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Study: Muslim-Americans Being Treated Better, But Much Discrimination Remains

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Faizan Syed, executive director Council on American-Islamic Relations (CAIR)  (KMOX/Brett Blume)

Faizan Syed, executive director Council on American-Islamic Relations (CAIR) (KMOX/Brett Blume)

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BALLWIN, Mo. (KMOX) - A report released Thursday morning claims that while Muslim-Americans are generally being treated better in the U.S., they still face significant hurdles both socially and politically.

“We have seen a small, but highly welcome, decline in Islamophobia within the United States,” said Faizan Syed, executive director of the Council on American-Islamic Relations (CAIR). “We graph Islamophobia on a ten-point scale: we have seen a drop to 5.9 from 6.4 since 2010.”

That’s not to say there isn’t a long way to go toward an end to someday bringing an end to discrimination, Syed added.

He claimed that the “inner core” of a U.S.-based Islamophobia network was funded to the tune of nearly $120 million between 2008 and 2011.

“The primary purpose of these institutions and individuals is to demonize and attack Islam and Muslims within the United States,” according to Syed, who went on to say that another problem is the depiction of Muslims in the media. “(The TV show) ’24’ is a good example, ‘Homeland’ is a good example…where there’s this concept that there are terrorists in the United States and there’s these law enforcement agencies that are literally going to war with them. Terrorism in the United States – at least Muslim terrorism – is very limited.”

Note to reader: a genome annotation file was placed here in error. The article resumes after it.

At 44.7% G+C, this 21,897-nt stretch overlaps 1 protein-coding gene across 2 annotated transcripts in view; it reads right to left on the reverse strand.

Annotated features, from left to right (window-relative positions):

The 158-page report entitled “Legislating Fear: Islamophobia and its Impact in the United States 2011-2012″ also purports that 78 bills or amendments designed to vilify Islamic religious practices were introduced in the legislatures of 29 states, including Missouri, over the past two years.

“This report shows there are individuals and groups that have built institutions to target Islam and Muslims and manufacture fear,” Syed explained. “This has led to not only verbal attacks but bullying, physical assaults on individuals or institutions and houses of worship, and in extreme cases murder in the United States and abroad.”

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